In a country where the average emergency room wait now tops four hours, it’s a rare American patient who doesn’t wonder whether a hefty hospital donation or a family connection may be the secret to getting speedier care.
Now, it turns out, the answer appears to be yes, at least according to a pair of small but telling surveys that conclude that being a VIP in the ER does come with certain perks.
In a letter published in this week’s Annals of Emergency Medicine, Dr. A.J. Smally of Hartford Hospital and the University of Connecticut reports that more than half of the 33 emergency department medical directors in his state said they routinely provide so-called “expedited” care to influential people.
He's not talking about celebrities, politicians or the occasional superstar basketball player. When they show up, it can shut down an entire ER.
Instead, it's locally important people in a position to help a particular medical center who get a little extra attention: corporate donors, hospital administrators, or, say, the brother-in-law of the president of the board of directors.
Such big-wigs are typically allowed to jump to the front of the ER line, or to be put in a private room for a consultation instead of standing in a hospital hallway.
Extra attention to a VIP? You bet
The practice isn’t limited to Connecticut. A survey of 100 emergency department doctors nationwide conducted by Truth on Call for msnbc.com found that 84 of them had given or would give extra attention to an influential patient, such as a famous person or hospital donor.
To be clear, the medical care itself is not in question."That is absolutely not the issue here," Smally said.
Emergency triage protocols mandate treating the sickest patients first, no matter their social status, explained Smally, who is a professor and chief of the Division of Emergency Medicine. .
But when it comes to making high-ranking patients more comfortable, more quickly, the fix is in.
“Somebody calls and says so-and-so is coming in, can you make sure they get good care,” Smally said. “We bump them up a notch. If everyone is waiting four hours, they might just wait one hour.”
Hospital officials say the practice, which can occur from once a month to two or three times a week, is a way of thanking community leaders and making sure their influence — and donations — continue to help keep emergency rooms open.
But ethicists and patient advocates worry that improved access for VIPs undermines the public mission of community emergency rooms and raises sharp questions about health care equality.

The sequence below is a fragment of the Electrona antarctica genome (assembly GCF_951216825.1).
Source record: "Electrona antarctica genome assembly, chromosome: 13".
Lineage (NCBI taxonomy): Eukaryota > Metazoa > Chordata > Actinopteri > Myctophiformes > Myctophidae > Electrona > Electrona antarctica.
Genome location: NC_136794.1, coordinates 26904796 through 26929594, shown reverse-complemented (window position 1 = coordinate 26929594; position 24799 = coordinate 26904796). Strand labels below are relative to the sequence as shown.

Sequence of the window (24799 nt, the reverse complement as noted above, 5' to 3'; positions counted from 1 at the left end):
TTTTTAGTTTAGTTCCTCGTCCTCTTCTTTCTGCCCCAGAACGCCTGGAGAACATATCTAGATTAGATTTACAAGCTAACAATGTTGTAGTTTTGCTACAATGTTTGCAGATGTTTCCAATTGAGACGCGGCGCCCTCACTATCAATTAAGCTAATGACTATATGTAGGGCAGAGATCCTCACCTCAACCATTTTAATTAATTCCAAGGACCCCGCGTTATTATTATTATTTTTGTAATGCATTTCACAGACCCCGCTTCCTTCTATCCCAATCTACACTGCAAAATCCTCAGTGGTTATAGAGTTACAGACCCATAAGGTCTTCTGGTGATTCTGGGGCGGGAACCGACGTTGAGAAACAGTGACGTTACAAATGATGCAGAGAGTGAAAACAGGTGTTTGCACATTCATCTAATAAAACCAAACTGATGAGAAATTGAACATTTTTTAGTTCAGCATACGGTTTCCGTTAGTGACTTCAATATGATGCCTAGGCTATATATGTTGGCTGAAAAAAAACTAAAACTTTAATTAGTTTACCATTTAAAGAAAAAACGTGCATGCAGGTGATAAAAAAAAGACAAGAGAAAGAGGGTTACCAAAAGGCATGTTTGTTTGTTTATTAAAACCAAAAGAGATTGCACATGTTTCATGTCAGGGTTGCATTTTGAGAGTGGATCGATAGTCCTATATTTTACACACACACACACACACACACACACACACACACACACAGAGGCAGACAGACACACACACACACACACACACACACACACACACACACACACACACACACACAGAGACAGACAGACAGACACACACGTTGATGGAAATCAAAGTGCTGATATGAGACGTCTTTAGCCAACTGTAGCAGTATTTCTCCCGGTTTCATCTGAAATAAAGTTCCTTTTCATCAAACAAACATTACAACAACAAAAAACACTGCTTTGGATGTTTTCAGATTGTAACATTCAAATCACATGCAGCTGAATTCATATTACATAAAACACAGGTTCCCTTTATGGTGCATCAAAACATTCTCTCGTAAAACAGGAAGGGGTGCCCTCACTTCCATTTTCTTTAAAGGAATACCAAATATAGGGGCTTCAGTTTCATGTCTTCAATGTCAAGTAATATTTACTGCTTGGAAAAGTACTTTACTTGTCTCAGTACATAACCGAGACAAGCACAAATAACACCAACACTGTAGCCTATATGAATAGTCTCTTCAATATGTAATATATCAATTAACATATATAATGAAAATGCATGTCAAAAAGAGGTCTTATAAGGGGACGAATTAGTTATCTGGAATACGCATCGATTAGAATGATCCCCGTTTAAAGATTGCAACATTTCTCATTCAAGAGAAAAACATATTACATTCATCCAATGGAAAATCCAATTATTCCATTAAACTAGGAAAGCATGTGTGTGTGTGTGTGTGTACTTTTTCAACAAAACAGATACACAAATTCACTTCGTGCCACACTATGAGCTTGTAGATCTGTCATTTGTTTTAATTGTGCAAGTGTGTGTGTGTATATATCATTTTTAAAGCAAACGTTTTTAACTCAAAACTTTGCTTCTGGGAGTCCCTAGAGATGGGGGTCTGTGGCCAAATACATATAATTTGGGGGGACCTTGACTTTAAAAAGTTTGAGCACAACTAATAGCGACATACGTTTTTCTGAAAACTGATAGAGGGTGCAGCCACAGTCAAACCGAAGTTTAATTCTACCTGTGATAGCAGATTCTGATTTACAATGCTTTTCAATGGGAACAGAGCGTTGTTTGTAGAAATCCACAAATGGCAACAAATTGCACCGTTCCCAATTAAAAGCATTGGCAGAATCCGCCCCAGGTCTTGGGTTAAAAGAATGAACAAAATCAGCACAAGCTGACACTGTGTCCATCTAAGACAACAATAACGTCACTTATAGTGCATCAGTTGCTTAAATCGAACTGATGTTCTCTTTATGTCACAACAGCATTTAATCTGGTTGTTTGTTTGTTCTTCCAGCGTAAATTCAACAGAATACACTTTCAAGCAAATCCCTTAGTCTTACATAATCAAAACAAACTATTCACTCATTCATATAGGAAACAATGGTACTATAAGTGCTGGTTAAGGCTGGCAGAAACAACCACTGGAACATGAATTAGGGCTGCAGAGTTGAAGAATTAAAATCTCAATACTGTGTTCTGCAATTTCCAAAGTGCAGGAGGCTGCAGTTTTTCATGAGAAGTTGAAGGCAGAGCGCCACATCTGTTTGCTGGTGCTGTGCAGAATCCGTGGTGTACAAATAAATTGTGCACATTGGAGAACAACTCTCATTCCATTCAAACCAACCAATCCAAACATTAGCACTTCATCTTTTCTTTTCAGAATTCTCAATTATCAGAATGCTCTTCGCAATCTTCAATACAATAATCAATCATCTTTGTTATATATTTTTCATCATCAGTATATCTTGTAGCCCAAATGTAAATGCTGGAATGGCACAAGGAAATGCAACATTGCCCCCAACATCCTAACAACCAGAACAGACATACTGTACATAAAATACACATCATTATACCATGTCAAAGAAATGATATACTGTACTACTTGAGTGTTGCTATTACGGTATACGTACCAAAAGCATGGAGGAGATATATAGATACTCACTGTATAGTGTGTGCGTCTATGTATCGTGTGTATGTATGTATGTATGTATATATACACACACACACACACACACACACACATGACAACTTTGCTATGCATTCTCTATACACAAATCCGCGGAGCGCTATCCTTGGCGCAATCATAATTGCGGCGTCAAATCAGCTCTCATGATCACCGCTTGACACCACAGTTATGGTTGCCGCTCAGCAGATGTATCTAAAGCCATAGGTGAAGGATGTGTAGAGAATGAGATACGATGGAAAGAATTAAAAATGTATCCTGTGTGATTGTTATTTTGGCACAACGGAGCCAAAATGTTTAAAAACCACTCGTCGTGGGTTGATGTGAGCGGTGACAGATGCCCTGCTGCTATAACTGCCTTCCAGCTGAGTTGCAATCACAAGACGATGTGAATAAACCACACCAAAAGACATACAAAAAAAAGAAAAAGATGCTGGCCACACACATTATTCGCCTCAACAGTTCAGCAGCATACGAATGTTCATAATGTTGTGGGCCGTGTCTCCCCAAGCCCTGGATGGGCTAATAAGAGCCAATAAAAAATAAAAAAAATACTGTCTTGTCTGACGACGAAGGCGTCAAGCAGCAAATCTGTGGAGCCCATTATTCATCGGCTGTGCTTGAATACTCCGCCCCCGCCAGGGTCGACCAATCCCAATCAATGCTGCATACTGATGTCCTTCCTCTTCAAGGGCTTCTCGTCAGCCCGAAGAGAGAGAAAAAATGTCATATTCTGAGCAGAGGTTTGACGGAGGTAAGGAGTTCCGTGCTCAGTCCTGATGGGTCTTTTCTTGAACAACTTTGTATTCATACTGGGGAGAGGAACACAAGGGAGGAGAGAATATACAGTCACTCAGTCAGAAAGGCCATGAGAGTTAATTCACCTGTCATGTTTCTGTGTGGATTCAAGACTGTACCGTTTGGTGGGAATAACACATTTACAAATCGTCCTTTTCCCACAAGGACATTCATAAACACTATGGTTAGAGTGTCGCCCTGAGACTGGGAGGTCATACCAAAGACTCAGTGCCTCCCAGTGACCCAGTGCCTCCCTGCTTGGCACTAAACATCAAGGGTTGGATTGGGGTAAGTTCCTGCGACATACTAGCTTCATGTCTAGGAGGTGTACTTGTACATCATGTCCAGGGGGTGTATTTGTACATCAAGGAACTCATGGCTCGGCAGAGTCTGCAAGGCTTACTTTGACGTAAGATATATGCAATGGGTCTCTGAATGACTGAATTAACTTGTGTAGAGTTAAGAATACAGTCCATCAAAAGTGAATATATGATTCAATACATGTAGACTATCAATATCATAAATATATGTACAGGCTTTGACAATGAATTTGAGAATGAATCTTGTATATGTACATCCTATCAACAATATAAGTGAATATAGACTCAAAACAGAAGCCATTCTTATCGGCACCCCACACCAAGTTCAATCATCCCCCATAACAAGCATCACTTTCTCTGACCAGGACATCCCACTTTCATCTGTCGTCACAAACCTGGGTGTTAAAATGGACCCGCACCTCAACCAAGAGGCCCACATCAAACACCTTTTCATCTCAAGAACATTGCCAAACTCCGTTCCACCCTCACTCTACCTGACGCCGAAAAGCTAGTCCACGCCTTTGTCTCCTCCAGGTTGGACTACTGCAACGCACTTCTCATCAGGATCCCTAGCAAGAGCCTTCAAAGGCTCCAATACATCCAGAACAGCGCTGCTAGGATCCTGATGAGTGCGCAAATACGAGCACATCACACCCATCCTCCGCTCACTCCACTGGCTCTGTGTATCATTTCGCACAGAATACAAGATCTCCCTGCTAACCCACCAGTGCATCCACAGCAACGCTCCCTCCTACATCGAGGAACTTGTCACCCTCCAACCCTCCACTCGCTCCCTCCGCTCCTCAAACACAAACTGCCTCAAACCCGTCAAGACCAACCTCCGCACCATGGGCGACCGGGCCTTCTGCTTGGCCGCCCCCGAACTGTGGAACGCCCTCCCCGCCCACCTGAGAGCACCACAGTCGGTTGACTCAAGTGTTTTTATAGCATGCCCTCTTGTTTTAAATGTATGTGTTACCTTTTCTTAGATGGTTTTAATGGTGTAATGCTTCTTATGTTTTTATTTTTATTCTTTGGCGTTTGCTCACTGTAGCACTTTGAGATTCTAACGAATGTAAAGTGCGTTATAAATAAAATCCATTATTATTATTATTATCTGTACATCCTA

“It’s not fair at the micro-level and I’m not sure it’s fair at the macro-level,” noted Laura Weil, former director of the Health Advocacy Program at Sarah Lawrence College in Bronxville, N.Y.
“You can be in pain, or just feeling horrible, and see person after person be treated ahead of you.”
But to the head of the Association for Healthcare Philanthropy, a 5,000-memeber organization dedicated to boosting donations, tending to contributors when they’re sick or injured is just part of doing business.
“It is true, we pay attention to our donors,” said Bill McGinly, president and CEO of AHP, who says most development departments are alerted when VIPs enter their hospitals. “They’ve gone above and beyond. We recognize that their contributions can make a difference to the community.”
In some cases, that care can border on coddling. At Norwalk Hospital in Norwalk, Conn., donors who contribute $100,000 or more are known as “Navigators” who receive not only a place at the front of the line, but top-tier attention as well.
“We help the family in any which way that we can,” said Carol Brennan-Smith, communications manager for the Norwalk Hospital Foundation. “If their cell phone has no juice or they need a battery charger. It can be ‘I want lemonade, I want a Ben and Jerry’s Cherry Garcia ice cream.’ If we can do it, we will.”
Not all front-line staffers endorse such treatment. Smally’s survey and research letter was, in part, a response to an attending doctor who objected to providing expedited care to a visiting VIP.
“He was a very righteous doc in the ED who thinks we should do the right thing at all times in our lives,” said Smally.
Such grumbling is common, but to Smally and other ED docs, there’s little moral dilemma. Dr. Michael Carius, chair of the emergency department at Norwalk Hospital, home of the “Navigators,” said he’s confident that no one is harmed by the practice — and that it actually may wind up doing greater good.
“This is a way of building good will so that when there is a need the hospital has, there’s this favor bank,” he said. “It’s a way of paying it forward.”
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